Expanding the Reach of Fuzz Testing
Software bugs remain pervasive in modern software systems. As software becomes increasingly intertwined in all aspects of our lives, the consequences of these bugs become increasingly severe. Since the mid-2010s, several important security vulnerabilities have emerged from basic correctness bugs in software. Modern fuzz testing or fuzzing tools have greatly helped reduce the consequences of these bugs. These fuzzing tools can automatically find inputs revealing bugs in large-scale software. Arming developers with these tools allows them to find bugs more rapidly, before they have significant security impacts.
However, even the most sophisticated modern fuzzing algorithms remain restricted in the software quality problems they solve. Most of the bugs they find automatically are memory mismanagement issues typical of C/C++ programs---like out-of-bounds array reads---and most of these bugs lie in the shallower parsing stages of programs. Further, in spite of the impressive search algorithms underlying modern fuzzing tools, they have only really been applied to this test-input generation problem. This thesis presents several algorithms which adapt fuzzing to new testing domains, and even looks at applying these algorithms to the problem of program synthesis. Taken as a whole, these algorithms provide a view of the promise of modern fuzzing algorithms, and how to alter these algorithms to solve diverse software quality problems.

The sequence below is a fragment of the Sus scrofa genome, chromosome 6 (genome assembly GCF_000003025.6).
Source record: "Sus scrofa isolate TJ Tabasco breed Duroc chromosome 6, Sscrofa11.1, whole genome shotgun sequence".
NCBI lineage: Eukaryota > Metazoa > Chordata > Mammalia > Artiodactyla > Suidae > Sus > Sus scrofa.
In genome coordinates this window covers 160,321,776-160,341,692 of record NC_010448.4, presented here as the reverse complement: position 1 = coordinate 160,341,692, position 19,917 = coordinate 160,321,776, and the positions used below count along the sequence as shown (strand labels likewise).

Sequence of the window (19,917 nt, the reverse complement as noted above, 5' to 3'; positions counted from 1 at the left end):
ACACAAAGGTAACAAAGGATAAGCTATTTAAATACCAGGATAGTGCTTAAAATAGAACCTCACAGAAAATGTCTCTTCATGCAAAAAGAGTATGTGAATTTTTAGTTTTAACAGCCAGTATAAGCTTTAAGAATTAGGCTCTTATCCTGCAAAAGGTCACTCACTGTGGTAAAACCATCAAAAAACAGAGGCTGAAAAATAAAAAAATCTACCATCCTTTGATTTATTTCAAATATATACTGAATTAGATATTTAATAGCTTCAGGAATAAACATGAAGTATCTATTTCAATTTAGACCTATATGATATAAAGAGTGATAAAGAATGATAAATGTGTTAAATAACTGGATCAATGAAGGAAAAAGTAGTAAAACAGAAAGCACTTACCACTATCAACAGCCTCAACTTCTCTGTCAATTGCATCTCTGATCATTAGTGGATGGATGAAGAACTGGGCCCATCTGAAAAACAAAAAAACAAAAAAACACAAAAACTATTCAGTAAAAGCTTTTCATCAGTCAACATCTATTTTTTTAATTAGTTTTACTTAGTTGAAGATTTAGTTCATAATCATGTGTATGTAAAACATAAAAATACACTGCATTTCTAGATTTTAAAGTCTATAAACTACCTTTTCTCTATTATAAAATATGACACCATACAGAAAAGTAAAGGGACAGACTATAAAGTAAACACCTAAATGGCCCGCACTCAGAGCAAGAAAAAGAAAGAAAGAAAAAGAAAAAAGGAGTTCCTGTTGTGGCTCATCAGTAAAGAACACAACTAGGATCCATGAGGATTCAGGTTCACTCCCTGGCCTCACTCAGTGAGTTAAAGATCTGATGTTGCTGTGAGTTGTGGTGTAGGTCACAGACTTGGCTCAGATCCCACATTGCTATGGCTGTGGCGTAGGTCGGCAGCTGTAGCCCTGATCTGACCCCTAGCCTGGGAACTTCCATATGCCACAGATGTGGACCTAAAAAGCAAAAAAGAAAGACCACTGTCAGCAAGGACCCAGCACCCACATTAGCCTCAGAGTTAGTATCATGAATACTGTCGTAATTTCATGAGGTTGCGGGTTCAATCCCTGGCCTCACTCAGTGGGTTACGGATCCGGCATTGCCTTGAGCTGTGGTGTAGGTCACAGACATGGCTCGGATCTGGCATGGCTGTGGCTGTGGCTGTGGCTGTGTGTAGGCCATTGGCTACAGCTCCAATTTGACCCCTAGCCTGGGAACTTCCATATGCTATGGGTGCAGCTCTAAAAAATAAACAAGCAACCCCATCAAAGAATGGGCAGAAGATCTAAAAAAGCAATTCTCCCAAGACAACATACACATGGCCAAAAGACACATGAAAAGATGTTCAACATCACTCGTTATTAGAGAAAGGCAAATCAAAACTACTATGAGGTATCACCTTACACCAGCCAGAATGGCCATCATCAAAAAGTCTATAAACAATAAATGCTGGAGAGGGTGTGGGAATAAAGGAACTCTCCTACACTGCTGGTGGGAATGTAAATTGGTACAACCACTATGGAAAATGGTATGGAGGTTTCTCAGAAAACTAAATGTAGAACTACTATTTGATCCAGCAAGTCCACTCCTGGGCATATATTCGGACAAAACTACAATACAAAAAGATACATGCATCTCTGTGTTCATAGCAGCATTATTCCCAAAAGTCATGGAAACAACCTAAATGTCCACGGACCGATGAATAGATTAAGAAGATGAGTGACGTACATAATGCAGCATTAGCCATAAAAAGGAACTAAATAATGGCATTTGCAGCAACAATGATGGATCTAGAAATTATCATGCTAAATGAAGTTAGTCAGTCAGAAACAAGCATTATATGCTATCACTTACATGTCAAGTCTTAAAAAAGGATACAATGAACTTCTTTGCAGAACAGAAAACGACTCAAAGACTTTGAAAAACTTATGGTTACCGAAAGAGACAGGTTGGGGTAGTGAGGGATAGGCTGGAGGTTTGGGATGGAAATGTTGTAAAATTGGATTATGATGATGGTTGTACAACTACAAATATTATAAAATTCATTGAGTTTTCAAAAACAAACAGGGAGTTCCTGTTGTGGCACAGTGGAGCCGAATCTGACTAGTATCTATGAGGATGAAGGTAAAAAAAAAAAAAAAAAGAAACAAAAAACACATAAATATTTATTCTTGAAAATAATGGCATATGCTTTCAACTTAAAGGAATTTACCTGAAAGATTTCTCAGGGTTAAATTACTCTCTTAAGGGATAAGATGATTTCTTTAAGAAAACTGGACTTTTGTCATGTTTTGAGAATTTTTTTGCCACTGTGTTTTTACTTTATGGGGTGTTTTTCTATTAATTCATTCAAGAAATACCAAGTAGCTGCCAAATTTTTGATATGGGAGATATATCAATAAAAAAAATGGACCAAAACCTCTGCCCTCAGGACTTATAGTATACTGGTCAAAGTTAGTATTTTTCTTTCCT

This thesis finds that three key components of modern fuzzing algorithms must be extended in order to solve broader software quality problems. First, this thesis presents a generalized notion of feedback-directed fuzzing, which can be used to automatically find different types of bugs, including algorithmic complexity bugs, extreme memory allocations, and to target recently-modified code. Second, this thesis explores how well-structured mutations are key to enabling mutational fuzzers to explore deeper program states, and find bugs beyond those in parsers. Finally, this thesis shows that viewing random input generators as a specification of a search space, and adjusting the sampling distribution of these generators automatically, enables effective blackbox validity fuzzing and program synthesis for large APIs.